07 March, 2009

Sacrificial Calves

I was born in 1968.

And when I was born, I had a minor birth defect: a very subtle form of "Clubfoot". The example below is far more severe than what I had.

Although it was not severe, it still required treatment. That consisted of my feet being put in casts for some period of time as a baby. I do not really recall how long this lasted. The only remaining visual evidence that I ever had this problem is that my feet do want to fold inward, instead of straight, when they are relaxed.

As far as I knew, there was no lasting biomechanical deficit, but that turns out to probably not have been the case. The first time that I sprained my ankle, I was under ten years of age. I was jumping down the steps of the bus, coming home from camp at the end of a hot summer day. And when I landed on the sidewalk, my ankle turned, and it was sprained. Pretty badly. I had some trouble walking for awhile. That is not a very typical injury for a 9 year old, I don't think.

However, that was it, for awhile. So maybe it was just an isolated incident.

Then, in high school I joined the track team. And it was there that sprained ankles became a rather routine occurrence. Almost every couple of months, I would turn an ankle while running. The ankles would get very swollen, and I would miss several days of running. But it never was debilitating. Pretty much just a nuisance.

Senior year of high school, I was in a car accident, where I severely sprained my right ankle, while crashing into a telephone pole (and I'll save that story for another blog, when I'm really desperate for material). That time, the sprain was so severe that they told me I would have been better off if it had been broken. I couldn't walk for almost 3 weeks, and couldn't even bear any weight on it for over a week. Really bad.

After that, I kept running, and kept turning my ankles. It got to the point that my ankles had become "rubbery". I could literally snap my ankle over to the point that I occasionally had scratches or cuts on the outside of my ankle bone, and I would just keep running, and it didn't even swell anymore. There was nothing left to sprain! And though the right foot was worse, there were plenty of times I sprained the left ankle too.

So, nothing left to sprain... problem solved, right?

Unfortunately no. When I was about 25 years old, I was back into running pretty seriously again, and one day I was running 4 or 5 miles, out along some railroad tracks. And I must have stepped on a railroad tie just the wrong way, and I felt my calf muscle "Pop!" and had to immediately stop running. It was a severe muscle pull. I could not run back. I could barely walk. And I ended up having to ask a person in their yard if I could borrow their phone to call my roommate to come pick me up. It was that bad. And that was my first calf strain.

Since that first injury, I have never been able to run regularly, for any period of time. I will run for a few days, weeks, or sometimes months, and then, as soon as I feel like everything is "in the clear", there goes the calf pull again. And it's not always one side. Pretty much random. I have tried stretching. I have tried anti-inflammatories. I have tried strengthening exercises. I have tried ice. I have tried drinking lots of water. I have tried physical therapy. I have tried taking vitamins to avoid cramps. I have tried resting. I have tried alternative means of exercise. All to no avail.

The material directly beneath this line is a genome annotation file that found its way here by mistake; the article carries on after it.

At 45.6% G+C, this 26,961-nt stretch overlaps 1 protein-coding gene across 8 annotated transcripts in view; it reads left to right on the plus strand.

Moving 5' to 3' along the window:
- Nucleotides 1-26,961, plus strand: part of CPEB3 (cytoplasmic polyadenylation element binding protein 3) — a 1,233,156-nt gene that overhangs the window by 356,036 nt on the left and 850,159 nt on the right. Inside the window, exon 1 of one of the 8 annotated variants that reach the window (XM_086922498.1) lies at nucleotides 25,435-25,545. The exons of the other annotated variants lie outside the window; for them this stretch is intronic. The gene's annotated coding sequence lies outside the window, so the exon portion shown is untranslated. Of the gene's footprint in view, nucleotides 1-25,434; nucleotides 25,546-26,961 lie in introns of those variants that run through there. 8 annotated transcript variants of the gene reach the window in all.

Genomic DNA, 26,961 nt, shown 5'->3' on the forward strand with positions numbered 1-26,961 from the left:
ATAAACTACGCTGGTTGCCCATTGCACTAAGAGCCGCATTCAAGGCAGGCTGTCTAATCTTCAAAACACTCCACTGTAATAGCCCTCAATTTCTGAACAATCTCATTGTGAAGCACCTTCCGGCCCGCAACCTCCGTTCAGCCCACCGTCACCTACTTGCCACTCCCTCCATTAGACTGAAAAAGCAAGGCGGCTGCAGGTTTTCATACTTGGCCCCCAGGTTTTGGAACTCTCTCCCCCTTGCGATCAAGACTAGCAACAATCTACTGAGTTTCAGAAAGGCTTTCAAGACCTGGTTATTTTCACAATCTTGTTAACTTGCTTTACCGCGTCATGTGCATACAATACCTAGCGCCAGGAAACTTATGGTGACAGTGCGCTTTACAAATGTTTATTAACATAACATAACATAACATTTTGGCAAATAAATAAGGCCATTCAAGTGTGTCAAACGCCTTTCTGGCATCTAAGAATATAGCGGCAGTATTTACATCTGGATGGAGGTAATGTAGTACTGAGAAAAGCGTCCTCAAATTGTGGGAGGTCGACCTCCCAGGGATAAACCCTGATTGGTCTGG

At one point I went to an orthopedist who, of course, wanted to do surgery on my ankles to rebuild the damaged ligaments. I opted not to do so, because it seemed there was a chance I would end up worse off than I was already.

So, consistently, for the last 15 years, I have gone from running, to not running, to running, to injured, and back. I've repeatedly sworn that I would never bother trying to run again. But the problem is that I really love it. It's my favorite form of exercise. It is extremely frustrating to have the cardiovascular capacity, and strength to run forever, but not have the calf muscles to deliver me there. 

I have a theory about the cause. And, of course, no doctor is interested in my theory, because most doctors are not particularly curious about much of anything. But the theory goes like this, and I'll tell you here, because it's my blog, and I can write whatever I want: 

I think that when I finally damaged both of my ankles to the point that the ligaments were no longer capable of stabilizing my feet, which was already a predisposition due to the clubfeet, that my body began compensating by using calf muscle flexion to hold my feet in the proper position while running. And it's not something I can control, because it's about basic posture and stability. So, when I run, I am constantly applying much greater forces to my calves than someone who has good ankles. And thus, the low endurance, and tendency toward calf pulls.

It gets really old hearing people ask the question "Do you stretch?" or "Are you drinking enough water?", because I've been dealing with this for fifteen years now, and I know what works and doesn't work. The only thing that works is not running. Everything else doesn't work.

This past week, I guess I'd pushed it too far again, and both of my calves are on the verge of strain. So I'm doing kooky exercises like jogging in place. Maybe I should have done the surgery when I was 27. But I think it's a little late for it now. Better to just work around the problem and enjoy what I can do, instead of worrying about what I cannot do.


  1. have you tried stabilizing running shoes?

  2. Rrrrrrrrooooooooooooaaaaaaaaaarrrrrrrrrr!!!!!!!!!!!!